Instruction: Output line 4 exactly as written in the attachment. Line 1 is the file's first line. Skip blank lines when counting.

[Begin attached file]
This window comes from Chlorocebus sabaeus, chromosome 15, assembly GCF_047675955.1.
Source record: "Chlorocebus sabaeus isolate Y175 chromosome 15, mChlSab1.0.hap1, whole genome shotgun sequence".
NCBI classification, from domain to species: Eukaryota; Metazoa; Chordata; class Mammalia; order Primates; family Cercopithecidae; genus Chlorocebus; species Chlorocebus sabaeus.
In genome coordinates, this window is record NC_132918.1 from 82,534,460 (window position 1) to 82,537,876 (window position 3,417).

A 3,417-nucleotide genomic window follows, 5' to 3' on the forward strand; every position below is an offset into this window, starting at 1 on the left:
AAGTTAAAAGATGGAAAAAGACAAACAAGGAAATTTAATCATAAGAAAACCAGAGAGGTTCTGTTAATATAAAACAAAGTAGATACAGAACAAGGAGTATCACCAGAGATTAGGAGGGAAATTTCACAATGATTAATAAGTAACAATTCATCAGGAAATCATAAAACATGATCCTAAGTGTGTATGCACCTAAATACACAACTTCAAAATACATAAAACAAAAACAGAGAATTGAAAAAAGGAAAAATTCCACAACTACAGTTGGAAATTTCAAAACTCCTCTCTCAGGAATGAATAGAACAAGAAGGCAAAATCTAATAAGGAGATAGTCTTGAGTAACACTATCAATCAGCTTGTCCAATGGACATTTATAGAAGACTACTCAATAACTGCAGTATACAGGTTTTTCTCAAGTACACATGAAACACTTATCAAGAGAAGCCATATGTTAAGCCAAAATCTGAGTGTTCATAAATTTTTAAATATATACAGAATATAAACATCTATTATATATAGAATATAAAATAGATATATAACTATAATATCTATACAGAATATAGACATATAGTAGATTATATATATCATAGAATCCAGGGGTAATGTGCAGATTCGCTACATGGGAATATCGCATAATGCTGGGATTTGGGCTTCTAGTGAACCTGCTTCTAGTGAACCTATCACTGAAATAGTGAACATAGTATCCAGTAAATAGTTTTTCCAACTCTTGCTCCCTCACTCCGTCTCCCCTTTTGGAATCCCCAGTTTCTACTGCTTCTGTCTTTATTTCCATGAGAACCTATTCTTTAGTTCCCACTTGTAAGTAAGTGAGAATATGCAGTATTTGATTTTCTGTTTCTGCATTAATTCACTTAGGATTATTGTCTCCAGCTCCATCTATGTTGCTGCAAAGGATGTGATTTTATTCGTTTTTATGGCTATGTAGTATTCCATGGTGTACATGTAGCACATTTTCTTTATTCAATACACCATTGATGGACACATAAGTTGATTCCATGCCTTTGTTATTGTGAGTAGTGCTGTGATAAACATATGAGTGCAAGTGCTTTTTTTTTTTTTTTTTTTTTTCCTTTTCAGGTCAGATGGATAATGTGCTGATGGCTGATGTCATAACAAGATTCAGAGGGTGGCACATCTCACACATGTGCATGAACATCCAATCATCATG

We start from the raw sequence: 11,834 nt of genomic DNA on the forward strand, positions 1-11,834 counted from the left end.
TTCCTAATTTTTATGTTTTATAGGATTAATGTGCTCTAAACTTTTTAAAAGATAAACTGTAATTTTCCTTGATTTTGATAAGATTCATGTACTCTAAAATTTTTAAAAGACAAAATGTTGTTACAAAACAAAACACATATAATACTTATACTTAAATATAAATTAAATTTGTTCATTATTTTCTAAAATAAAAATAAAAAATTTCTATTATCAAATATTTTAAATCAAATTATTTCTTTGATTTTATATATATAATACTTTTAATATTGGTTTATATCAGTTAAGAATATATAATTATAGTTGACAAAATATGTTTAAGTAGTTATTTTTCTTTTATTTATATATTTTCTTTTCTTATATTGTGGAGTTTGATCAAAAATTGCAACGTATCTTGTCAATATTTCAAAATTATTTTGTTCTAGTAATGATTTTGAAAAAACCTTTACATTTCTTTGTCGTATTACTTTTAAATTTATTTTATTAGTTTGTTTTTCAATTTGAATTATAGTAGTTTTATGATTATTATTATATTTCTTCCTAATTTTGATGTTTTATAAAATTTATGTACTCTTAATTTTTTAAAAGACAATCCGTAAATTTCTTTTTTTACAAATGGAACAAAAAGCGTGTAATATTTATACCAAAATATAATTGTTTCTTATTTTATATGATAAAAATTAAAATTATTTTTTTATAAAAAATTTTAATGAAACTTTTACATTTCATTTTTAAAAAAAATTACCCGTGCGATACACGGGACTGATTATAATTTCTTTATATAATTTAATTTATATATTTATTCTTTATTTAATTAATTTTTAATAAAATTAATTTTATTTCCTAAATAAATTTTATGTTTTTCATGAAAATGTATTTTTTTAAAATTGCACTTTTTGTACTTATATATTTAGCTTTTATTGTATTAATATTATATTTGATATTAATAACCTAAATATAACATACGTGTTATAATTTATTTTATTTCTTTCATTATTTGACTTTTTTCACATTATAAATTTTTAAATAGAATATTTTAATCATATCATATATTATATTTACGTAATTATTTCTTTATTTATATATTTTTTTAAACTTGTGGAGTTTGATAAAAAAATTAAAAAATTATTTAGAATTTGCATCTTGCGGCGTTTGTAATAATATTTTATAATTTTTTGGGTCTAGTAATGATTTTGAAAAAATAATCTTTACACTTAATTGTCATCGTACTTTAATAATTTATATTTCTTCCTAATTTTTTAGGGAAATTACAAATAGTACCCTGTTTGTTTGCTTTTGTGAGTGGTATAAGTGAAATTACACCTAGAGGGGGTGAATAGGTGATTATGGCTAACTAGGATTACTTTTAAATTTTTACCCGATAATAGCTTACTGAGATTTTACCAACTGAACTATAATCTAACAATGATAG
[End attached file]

In genome coordinates, this window is record NC_132918.1 from 82,534,460 (window position 1) to 82,537,876 (window position 3,417).